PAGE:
ERIK BRUNETTI: OVAL PARODY
50 EUR
Giger Sorayama
80 EUR
TOBIAS SPICHTIG PAINTINGS
45 EUR

FROM THE ARCHIVE

MANIFESTO

6
Kaleidoscope manifesto23 DSC2610
V3 B8720
Kaleidoscope manifesto23 DSC3121
3
Kaleidoscope manifesto23 DSC2823
8
Kaleidoscope manifesto23 DSC2477
9
Kaleidoscope manifesto23 DSC3747
7
Kaleidoscope manifesto23 DSC2736
4

In 2023, from June 22 to June 24 during Men’s Fashion Week in Paris, KALEIDOSCOPE and GOAT presented the new edition of our annual arts and culture festival, MANIFESTO. Against the unique setting of the French Communist Party building, a modern architectural landmark designed by legendary Brazilian architect Oscar Niemeyer, the festival will bring together visionary creators from different areas of culture across three days of art, fashion and sound. The 2024 edition will run from June 21 to June 23.

CAPSULE PLAZA

XL 1
TALKS 3
Beirut
Capsule NL 2404 5
Tacchini1
Bookshop
Capsule NL 2404 1
Listening 2
Dinner 2
Talks
Bar
Popupshop
Listening
Gufram
Talks

In April 2023, a year after the launch of the magazine, Capsule introduced Capsule Plaza, a new initiative that infuses new energy into Milan Design Week by redefining the design showcase format. A hybrid between a fair and a collective exhibition, Capsule Plaza brings together designers and companies from various creative fields, bridging industry and culture with a bold curation that spans interiors and architecture, beauty and technology, ecology and craft. The 2024 edition will run from April 15 to April 21.

ERWAN SENE

ERWAN SENE

INTERVIEW BY DARIA MIRICOLA
PHOTOGRAPHY BY CHRIS LENSZ

Def er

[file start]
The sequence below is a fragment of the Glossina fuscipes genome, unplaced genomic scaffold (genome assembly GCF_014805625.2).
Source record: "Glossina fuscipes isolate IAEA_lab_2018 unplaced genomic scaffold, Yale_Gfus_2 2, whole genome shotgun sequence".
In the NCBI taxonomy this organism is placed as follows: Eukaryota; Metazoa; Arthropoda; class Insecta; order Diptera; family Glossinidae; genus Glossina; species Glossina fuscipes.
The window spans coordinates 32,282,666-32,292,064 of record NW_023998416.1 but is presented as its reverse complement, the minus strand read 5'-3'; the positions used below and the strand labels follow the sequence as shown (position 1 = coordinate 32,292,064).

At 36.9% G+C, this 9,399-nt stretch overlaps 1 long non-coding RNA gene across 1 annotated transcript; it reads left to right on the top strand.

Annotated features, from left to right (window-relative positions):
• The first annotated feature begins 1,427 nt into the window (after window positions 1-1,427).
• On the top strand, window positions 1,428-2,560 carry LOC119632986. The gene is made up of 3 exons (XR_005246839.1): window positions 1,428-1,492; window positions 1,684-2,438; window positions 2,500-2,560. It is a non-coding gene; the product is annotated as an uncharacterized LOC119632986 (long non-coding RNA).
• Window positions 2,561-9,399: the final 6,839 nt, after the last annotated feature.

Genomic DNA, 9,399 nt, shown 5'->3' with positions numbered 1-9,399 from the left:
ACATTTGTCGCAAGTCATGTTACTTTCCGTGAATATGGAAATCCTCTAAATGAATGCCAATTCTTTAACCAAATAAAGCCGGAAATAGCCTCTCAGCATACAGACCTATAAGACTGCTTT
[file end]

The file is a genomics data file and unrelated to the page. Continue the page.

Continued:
Working as both an artist and a musician, Erwan Sene combines sculptures made of the detritus of everyday life with compositions that throb under the rhythmic weight of abstracted techno. Underpinning both practices is the idea of world building and the impenetrability of language.

DARIA MIRICOLA

I’m curious about your relationship with Paris and how it has changed over the years. Which are the places you have felt particularly attached to while living in the city?

ERWAN SENE

I’m particularly interested in the city as a receptacle for information and human flow, like a sort of indestructible machine that is constantly making and unmaking history with its dreamers, the disillusioned, and its cement trucks. On the one hand, Paris has this ability to really remain frozen in time but, on the other, to brutally build neighborhoods from scratch in the span of a few years, like they are doing for next summer’s Olympic Games. For me, personally, it is important to wander, get lost, and get out of the cold objectivity of town planning and urbanism, as if in the imaginary Situationist city of New Babylon for example.

DM

Your work relies a lot on found objects, which convey a sense of derelicts or ghosts. What fascinates you about the city of Paris at the beginning of the past century, and how do those objects from a bygone era speak to you?

ES

These found objects always have their own story but, at some point, they are suddenly abandoned or shelved. For example, the lettering of a restaurant is taken down and sold on eBay. The meaning of its name no longer exists, but each sign, and their shape and design, can say a lot about their communication with the public space and the era that they are from. I’m interested not only in the genealogy of an object, but more in their relationship with other objects, old or recent, banal or sophisticated. I really want to erase any hierarchy between them to create a sort of dance of bastard materiality.